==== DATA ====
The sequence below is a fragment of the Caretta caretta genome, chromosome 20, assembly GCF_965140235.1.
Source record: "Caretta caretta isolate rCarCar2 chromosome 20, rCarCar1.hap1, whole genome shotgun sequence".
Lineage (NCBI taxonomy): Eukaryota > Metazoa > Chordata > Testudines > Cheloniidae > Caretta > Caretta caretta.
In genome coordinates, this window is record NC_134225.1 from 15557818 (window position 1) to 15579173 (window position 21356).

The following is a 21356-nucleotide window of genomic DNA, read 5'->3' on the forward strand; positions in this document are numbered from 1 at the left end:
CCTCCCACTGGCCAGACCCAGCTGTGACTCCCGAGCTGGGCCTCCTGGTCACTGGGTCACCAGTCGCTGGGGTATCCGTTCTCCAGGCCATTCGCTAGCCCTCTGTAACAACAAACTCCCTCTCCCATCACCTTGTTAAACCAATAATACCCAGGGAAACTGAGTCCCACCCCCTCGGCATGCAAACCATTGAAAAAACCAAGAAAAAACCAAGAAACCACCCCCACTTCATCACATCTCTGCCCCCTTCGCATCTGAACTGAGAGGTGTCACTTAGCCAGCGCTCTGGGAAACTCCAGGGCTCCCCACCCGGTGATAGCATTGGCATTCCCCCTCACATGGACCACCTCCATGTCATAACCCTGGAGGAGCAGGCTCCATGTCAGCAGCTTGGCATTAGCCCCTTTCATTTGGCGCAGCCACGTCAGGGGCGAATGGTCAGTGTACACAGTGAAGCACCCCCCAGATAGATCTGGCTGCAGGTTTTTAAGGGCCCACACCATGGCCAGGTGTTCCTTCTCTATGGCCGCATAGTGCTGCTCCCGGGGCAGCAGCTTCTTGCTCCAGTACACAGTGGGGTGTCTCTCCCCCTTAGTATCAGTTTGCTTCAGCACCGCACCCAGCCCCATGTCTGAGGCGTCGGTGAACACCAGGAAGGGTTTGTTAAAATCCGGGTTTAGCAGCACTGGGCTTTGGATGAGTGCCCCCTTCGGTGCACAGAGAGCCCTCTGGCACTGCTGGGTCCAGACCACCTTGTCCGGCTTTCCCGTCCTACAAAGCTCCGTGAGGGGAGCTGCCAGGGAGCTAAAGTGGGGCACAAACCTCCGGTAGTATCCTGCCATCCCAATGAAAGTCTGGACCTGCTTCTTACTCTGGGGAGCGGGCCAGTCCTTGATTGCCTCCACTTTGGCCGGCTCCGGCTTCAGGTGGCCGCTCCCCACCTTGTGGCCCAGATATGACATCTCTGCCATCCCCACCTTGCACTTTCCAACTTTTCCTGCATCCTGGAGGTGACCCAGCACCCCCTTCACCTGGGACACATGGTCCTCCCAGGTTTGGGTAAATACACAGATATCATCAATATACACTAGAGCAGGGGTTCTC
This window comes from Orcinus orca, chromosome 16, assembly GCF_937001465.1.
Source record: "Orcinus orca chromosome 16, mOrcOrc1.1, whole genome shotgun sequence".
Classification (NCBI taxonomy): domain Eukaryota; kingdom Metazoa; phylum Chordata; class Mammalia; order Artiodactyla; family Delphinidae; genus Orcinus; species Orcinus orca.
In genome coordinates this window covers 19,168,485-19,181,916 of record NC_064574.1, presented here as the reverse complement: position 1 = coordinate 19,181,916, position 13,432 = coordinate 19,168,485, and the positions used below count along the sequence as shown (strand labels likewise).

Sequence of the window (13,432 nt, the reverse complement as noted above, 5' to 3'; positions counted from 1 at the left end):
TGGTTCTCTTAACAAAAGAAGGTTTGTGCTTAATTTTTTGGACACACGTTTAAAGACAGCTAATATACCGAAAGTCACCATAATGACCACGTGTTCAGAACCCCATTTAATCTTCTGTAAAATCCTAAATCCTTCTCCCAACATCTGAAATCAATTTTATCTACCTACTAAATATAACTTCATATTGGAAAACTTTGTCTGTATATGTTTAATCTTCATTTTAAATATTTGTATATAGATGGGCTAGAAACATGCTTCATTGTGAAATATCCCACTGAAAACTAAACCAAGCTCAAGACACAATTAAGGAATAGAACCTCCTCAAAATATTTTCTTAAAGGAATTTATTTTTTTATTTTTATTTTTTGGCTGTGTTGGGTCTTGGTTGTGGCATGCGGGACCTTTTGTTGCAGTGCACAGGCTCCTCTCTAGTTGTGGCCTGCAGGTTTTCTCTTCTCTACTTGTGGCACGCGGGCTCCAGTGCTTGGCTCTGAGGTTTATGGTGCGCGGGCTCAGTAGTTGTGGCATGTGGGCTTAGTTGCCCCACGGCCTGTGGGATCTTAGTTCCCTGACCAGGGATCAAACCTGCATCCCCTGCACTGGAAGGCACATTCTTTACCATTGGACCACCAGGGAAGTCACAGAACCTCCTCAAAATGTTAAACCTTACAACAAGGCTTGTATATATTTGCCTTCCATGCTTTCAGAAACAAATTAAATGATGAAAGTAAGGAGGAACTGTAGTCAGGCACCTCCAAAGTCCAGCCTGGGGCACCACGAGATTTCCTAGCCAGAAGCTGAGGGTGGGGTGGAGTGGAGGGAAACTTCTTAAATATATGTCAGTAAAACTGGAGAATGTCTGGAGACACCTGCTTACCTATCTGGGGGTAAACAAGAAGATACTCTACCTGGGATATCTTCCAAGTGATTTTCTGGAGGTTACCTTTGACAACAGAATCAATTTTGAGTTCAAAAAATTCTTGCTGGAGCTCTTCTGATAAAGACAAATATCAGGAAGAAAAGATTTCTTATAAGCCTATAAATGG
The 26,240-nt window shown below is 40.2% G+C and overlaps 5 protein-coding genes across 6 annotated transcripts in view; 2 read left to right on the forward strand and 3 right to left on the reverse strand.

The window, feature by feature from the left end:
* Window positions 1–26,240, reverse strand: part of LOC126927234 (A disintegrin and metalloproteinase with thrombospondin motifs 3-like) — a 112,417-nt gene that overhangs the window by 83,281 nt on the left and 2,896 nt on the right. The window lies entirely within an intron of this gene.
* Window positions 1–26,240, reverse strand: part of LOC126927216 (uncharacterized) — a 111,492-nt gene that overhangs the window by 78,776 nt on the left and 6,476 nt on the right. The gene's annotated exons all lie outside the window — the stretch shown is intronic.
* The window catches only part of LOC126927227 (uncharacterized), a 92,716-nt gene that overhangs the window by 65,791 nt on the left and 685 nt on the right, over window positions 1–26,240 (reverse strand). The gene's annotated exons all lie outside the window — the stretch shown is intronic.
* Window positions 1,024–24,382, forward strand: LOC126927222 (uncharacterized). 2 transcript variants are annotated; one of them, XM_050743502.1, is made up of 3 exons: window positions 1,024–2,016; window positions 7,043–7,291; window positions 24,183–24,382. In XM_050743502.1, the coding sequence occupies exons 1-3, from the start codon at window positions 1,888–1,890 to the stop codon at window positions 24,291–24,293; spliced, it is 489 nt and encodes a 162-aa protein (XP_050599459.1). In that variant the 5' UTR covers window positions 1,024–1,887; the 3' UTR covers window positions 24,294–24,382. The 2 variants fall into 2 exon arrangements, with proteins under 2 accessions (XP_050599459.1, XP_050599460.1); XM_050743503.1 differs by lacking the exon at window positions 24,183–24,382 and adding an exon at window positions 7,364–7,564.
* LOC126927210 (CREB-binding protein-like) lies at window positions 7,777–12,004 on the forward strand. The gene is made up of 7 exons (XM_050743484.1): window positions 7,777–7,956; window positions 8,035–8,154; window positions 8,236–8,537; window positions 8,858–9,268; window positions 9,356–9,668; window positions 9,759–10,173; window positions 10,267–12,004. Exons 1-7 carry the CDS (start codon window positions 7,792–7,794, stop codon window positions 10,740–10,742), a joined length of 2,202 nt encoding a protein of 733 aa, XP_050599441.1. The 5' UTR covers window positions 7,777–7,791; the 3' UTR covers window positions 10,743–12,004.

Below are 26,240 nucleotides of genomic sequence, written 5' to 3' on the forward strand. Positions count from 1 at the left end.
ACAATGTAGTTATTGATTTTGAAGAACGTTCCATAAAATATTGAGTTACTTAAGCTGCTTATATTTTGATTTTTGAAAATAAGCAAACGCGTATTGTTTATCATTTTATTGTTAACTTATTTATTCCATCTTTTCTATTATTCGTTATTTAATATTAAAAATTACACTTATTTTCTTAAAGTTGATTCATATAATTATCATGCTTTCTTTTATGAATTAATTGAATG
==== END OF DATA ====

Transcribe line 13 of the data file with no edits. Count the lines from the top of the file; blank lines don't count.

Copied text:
The 26,240-nt window shown below is 40.2% G+C and overlaps 5 protein-coding genes across 6 annotated transcripts in view; 2 read left to right on the forward strand and 3 right to left on the reverse strand.